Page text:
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Thursday, September 22, 2011

Thailand: Background and U.S. Relations

Emma Chanlett-Avery
Specialist in Asian Affairs

U.S.-Thailand relations are of interest to Congress because of Thailand’s status as a long-time military ally and a significant trade and economic partner. Ties have been complicated by deep political and economic instability in the wake of a September 2006 coup that displaced Prime Minister Thaksin Shinawatra, a popular but divisive figure who remains a flashpoint for many divisions within Thailand. The U.S. has removed the restrictions on aid imposed after the 2006 coup, but questions remain about how relations will fare as Bangkok seeks political stability.

Thailand has long been seen as a stable model of democracy and economic development, but its politics have more recently been dominated by battles between populist forces led by Thaksin (now in exile) and his opponents, a mix of conservative royalists and military figures, and other Bangkok elites. Despite his exile, pro-Thaksin political parties have won both nationwide elections since his ouster, and the current government is led by his younger sister, Yingluck Shinawatra. Mass movements both supporting and opposing Thaksin have staged vigorous demonstrations, and one such set of protests spilled over to riots in Bangkok and other cities in May 2010, causing the worst street violence in Thailand in decades.

Many analysts believe that traditional Thai elites—particularly the military’s top brass and many prominent royalist figures—remain deeply opposed to Thaksin and any indication that he might seek to return to a political role in Thailand. But Thaksin (and Yingluck) have considerable support in the country’s poorer regions, stemming from programs Thaksin pursued during his rule from 2001-2006 to provide rural healthcare and other benefits. His ouster has brought out divisions that had been emerging for years between the growing middle-class of Bangkok and the poorer rural population. Risks are heightened by uncertainty about the health of Thailand’s widely revered King Bhumiphol Adulyadej, who is 83.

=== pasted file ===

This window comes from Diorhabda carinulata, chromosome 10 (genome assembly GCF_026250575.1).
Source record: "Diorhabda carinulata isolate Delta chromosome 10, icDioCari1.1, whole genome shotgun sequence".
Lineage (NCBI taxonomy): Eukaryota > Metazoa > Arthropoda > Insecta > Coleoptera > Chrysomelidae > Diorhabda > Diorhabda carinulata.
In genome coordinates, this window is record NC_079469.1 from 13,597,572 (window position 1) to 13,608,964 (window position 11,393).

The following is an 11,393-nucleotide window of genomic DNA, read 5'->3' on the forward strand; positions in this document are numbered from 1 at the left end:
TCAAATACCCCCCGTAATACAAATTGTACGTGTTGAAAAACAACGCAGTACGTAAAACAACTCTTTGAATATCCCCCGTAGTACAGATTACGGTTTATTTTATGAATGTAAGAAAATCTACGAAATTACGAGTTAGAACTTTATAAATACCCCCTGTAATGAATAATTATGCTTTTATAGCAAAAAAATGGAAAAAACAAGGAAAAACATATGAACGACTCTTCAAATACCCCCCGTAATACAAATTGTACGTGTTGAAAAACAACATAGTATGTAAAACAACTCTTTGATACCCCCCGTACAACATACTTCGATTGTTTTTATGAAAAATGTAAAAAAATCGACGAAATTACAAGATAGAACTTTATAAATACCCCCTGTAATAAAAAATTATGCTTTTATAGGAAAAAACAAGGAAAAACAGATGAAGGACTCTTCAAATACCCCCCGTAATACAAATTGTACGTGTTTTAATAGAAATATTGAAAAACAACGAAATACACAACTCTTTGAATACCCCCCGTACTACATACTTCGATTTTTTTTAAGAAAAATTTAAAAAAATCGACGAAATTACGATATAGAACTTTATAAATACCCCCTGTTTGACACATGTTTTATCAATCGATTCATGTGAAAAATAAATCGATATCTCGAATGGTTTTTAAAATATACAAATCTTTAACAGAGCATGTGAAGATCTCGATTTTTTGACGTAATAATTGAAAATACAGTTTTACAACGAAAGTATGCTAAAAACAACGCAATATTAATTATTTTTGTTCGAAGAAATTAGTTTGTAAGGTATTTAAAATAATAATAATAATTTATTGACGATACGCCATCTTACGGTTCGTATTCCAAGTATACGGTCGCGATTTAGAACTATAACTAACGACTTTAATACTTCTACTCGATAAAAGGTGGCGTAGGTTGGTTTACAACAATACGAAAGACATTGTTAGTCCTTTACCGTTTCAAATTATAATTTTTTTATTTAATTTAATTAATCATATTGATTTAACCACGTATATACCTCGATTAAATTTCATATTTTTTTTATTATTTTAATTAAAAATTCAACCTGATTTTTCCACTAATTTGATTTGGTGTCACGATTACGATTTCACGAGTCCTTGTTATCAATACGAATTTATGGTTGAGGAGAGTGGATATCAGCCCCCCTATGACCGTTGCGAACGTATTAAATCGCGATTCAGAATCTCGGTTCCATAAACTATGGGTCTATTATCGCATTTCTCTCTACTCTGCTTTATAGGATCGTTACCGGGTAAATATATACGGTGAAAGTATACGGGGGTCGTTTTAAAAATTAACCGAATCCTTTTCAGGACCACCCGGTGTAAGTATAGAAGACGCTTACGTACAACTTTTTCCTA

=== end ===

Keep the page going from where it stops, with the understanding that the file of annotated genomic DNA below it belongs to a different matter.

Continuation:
Despite differences on Burma policy and human rights issues, shared economic and security interests have long provided the basis for U.S.-Thai cooperation. Thailand contributed troops and support for U.S. military operations in both Afghanistan and Iraq and was designated as a major non-NATO ally in December 2003. Thailand’s airfields and ports play a particularly important role in U.S. global military strategy, including having served as the primary hub of the relief effort following the 2004 Indian Ocean tsunami and the 2008 Cyclone Nargis in Burma. Although the alliance itself does not appear to be fundamentally shaken by events of the past few years, Thailand’s reliability as a partner, and its ability to be a regional leader, are uncertain. Successive Thai governments have also been unable to stem violence by insurgents in the southern majority- Muslim provinces.

Under the Obama Administration, the United States has prioritized engagement with Southeast Asia. With its favorable geographic location and broad-based economy, Thailand has traditionally been considered among the most likely countries to play a major leadership role in the region and has been an aggressive advocate of increased economic integration. But growing U.S. engagement with Indonesia and Thailand’s domestic problems appear to have dimmed the prominence of the U.S.-Thai relationship in Southeast Asia. Thailand maintains close relations with China and is considered by some to be a key arena of competition between Beijing and Washington for influence.

Date of Report: September 1, 2011
Number of Pages:
Order Number: RL3
Price: $29.95

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